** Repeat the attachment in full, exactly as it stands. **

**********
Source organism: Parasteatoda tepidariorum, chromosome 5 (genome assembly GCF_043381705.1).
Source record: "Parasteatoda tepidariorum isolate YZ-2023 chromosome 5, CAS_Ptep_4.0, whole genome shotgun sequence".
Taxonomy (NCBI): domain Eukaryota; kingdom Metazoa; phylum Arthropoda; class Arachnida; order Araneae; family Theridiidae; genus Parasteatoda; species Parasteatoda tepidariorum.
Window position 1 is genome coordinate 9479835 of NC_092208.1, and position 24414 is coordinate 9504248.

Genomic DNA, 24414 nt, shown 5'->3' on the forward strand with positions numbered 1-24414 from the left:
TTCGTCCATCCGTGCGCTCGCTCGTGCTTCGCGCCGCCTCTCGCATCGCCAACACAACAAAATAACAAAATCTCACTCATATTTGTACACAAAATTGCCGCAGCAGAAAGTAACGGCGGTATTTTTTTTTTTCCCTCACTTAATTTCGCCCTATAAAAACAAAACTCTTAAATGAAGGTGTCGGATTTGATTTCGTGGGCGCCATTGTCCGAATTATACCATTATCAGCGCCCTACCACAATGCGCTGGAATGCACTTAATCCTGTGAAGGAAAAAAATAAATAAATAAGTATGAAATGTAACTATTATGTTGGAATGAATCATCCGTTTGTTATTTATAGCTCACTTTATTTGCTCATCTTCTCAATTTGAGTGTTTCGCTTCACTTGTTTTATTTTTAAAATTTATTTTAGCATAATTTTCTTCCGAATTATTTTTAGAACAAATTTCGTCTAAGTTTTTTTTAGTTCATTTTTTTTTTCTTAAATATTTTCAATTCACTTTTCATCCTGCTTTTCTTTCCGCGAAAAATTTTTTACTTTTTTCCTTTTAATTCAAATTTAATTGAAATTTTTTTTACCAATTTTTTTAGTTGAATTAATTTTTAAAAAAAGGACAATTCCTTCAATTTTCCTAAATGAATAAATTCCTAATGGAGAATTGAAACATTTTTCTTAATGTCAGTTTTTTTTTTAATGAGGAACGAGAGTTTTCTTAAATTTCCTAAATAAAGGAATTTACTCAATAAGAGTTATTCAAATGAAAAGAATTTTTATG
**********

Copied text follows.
Source organism: Parasteatoda tepidariorum, chromosome 5 (genome assembly GCF_043381705.1).
Source record: "Parasteatoda tepidariorum isolate YZ-2023 chromosome 5, CAS_Ptep_4.0, whole genome shotgun sequence".
Taxonomy (NCBI): domain Eukaryota; kingdom Metazoa; phylum Arthropoda; class Arachnida; order Araneae; family Theridiidae; genus Parasteatoda; species Parasteatoda tepidariorum.
Window position 1 is genome coordinate 9479835 of NC_092208.1, and position 24414 is coordinate 9504248.

Genomic DNA, 24414 nt, shown 5'->3' on the forward strand with positions numbered 1-24414 from the left:
TTCGTCCATCCGTGCGCTCGCTCGTGCTTCGCGCCGCCTCTCGCATCGCCAACACAACAAAATAACAAAATCTCACTCATATTTGTACACAAAATTGCCGCAGCAGAAAGTAACGGCGGTATTTTTTTTTTTCCCTCACTTAATTTCGCCCTATAAAAACAAAACTCTTAAATGAAGGTGTCGGATTTGATTTCGTGGGCGCCATTGTCCGAATTATACCATTATCAGCGCCCTACCACAATGCGCTGGAATGCACTTAATCCTGTGAAGGAAAAAAATAAATAAATAAGTATGAAATGTAACTATTATGTTGGAATGAATCATCCGTTTGTTATTTATAGCTCACTTTATTTGCTCATCTTCTCAATTTGAGTGTTTCGCTTCACTTGTTTTATTTTTAAAATTTATTTTAGCATAATTTTCTTCCGAATTATTTTTAGAACAAATTTCGTCTAAGTTTTTTTTAGTTCATTTTTTTTTTCTTAAATATTTTCAATTCACTTTTCATCCTGCTTTTCTTTCCGCGAAAAATTTTTTACTTTTTTCCTTTTAATTCAAATTTAATTGAAATTTTTTTTACCAATTTTTTTAGTTGAATTAATTTTTAAAAAAAGGACAATTCCTTCAATTTTCCTAAATGAATAAATTCCTAATGGAGAATTGAAACATTTTTCTTAATGTCAGTTTTTTTTTTAATGAGGAACGAGAGTTTTCTTAAATTTCCTAAATAAAGGAATTTACTCAATAAGAGTTATTCAAATGAAAAGAATTTTTATG